The Butterworth Family - Norwegian Origins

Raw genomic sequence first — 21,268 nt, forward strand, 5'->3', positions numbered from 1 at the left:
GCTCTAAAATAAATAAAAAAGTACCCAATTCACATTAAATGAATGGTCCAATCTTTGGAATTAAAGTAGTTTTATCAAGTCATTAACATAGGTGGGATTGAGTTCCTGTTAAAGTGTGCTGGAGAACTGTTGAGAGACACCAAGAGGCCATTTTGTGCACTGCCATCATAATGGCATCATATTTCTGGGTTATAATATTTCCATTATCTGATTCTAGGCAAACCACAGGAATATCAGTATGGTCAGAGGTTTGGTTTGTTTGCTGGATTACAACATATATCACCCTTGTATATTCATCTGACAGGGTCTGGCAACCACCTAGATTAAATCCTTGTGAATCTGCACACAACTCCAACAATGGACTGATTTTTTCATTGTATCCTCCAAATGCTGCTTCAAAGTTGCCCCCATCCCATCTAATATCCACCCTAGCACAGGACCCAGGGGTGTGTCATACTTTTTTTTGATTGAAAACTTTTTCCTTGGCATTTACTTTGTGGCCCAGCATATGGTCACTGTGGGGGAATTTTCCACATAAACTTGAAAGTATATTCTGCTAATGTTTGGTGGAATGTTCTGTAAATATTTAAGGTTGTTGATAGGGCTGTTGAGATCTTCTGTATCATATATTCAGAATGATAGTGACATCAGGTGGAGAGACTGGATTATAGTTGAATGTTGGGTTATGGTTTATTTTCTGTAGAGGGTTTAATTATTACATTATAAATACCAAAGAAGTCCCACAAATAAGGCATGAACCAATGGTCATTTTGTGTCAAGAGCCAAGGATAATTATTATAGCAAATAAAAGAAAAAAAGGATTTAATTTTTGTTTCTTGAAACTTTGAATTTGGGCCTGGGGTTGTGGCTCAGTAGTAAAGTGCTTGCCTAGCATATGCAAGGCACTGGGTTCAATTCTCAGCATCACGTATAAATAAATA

The name Butterworth is derived from BUTER WOHL, the home or house of BUTER. BUTER appears to have been a Norse Viking who joined Harold Haarfarger in his rebellion against his brother Harold Haardraade. The Rebellion proved abortive and Harold Haarfarger was defeated and killed in a sea action off the Orkneys or Shetlands. His fleet was dispersed and after great trials at sea, Buter sailed down the west cost of Scotland. Buter was prevented from landing in Scotland due to "the inhospitable nature of the coast and the ferocity of the inhabitants" and finally landed in Morcambe Bay. From Morcambe he worked his way inland and settled in a large area southwest of the village of Rochdale. This became known as BOTWORTH (or Butterworth) until the early 1800's when it became part of Rochdale and the area's name was changed to Milnrow. For those Butterworth familes attempting to trace their ancestry over the past years, the origins of their forefathers can only be in Milnrow, Lancashire The account of Buter's arrival in England, together with record of the Butterworth family history by a member of the Athenaeum club, was given by Adminral Sir Clements Markham to Commander Henry Butterworth. This was lost along with all his possessions when the "Dacca" was wrecked on the Daedalus Rock in the Red Sea, while sailing to Austrailia in April 1890. If the two Harold's (Haarfaager & Haardraade) are meant to be indentified with the famous Norwegian Kings, there would appear to be some chronological confusion. Of the Kings of Norway, Harold I (Harold Harfagr or Haarfager AD 850) reigned from 1046 to 1066 and invaded England with Tostig, the outlawed brother of Harold II, King of the English. They where defeated at Stamford Bridge on 25 September 1066 by Harold II who was defeated and slain 19 days later on the 14 October 1066 at the Battle of Hasting, or Senlac.